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The Little Shell Pembina Band of North America
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Kerrville Daily Times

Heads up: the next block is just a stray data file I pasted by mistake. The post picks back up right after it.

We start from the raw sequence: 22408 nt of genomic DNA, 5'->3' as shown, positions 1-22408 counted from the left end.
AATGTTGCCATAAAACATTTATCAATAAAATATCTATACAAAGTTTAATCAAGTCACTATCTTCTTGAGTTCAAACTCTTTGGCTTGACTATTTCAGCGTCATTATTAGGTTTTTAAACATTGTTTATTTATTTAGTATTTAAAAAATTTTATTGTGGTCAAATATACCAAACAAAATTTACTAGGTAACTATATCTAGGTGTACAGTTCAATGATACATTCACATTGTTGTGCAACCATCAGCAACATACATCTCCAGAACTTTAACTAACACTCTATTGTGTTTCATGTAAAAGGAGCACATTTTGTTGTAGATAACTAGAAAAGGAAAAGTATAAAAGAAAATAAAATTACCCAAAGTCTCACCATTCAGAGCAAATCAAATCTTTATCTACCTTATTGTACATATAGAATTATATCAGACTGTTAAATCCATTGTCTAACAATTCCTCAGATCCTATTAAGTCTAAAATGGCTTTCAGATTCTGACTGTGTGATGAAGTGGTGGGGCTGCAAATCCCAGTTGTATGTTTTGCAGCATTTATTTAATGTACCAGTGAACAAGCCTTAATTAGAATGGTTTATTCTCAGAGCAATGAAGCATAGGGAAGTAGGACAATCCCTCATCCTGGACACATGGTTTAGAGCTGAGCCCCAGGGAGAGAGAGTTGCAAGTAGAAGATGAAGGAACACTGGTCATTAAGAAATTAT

Vincent Dale Ross said it doesn't matter how many times he is found in contempt of court and ordered to serve jail time, he will not plea on charges against him in Kerr County Court-at-Law.On Tuesday, Ross again will face misdemeanor charges that he displayed fictitious license plates and was driving without a valid license.The 52-year-old man says he is a member of The Little Shell Pembina Band of North America, a sovereign foreign nation indigenous to the United States and Canada."If necessary I'll die in jail," Ross said after his release last week from Kerr County jail."These local people have no authority."In September, Ross said he was pulled over around noon on Junction Highway in Kerrville by an officer with the Texas Department of Public Safety.His silver 1989 Buick Century displayed license plates issued by the Little Shell Pembina Band, he said.After Ross showed the officer his tribal identification card, he was arrested and taken to jail, he said.He was released later the same day, but arrested again on Nov. 1, when he appeared for a hearing in the cases.On Dec. 19, Ross again was arrested during a hearing.This time, it was for contempt of court."[S]aid Defendant refused and failed entirely to acknowledge his identity, to enter a plea, or to otherwise comply with the Order of the Court to identify himself and enter a plea to the charge," according to the order of contempt.Ross was released Wednesday.He has filed several documents with the court, including a 41-page motion for dismissal for lack of jurisdiction.Ross said those rules only apply to tribes that are federally-recognized and have relinquished their sovereignty to the United States.Little Shell Pembina Band is a "Congressional treaty tribe" with sovereignty on U.S. land pre-dating those requirements, Ross said.Ross said he grew up on the Delmarva - Delaware, Maryland, Virginia - peninsula and earned an undergraduate degree from Drexel University in Pennsylvania.He said he did some graduate work at the Virginia Polytechnic Institute and received a doctorate degree in business and ethics from the American College of Metaphysical Theology, a Minnesota-based non-accredited, religious nonprofit organization.Ross said he retired in 1996 from the U.S. Department of Commerce, where he worked with a specialized non-combatant engineering core.Ross has retraced his ancestry for several years.His father's side of the family has Spanish and Italian roots, he said.It's his mother's side of the family that includes lineage to the Pembina, he said.That side of the family also descends from the Celtic, Scotch-Irish, English, German and Lenape - a tribe indigenous to Delaware."Even my white ancestors are aboriginals," Ross said."They fought and died in the Continental Army."A photocopy of Ross' identification certificate from the Little Shell Pembina Band of North America shows he became a member on July 3, 2003.Ross said he's aware of Delorme's fraud charges and that scam artists have claimed to be Pembina."It makes me angry," Ross said.Ross won't say whether he has or previously had a state-issued driver's license.He said he once displayed license plates for states where he lived.A Texas driver's license was renewed in May 2000 for a Vincent Dale Ross of Fredericksburg, according to PublicData.com.Ross still acknowledges the rest of his ancestry, despite choosing membership in the Little Shell Pembina Band of North America."I identify with all of it," Ross said.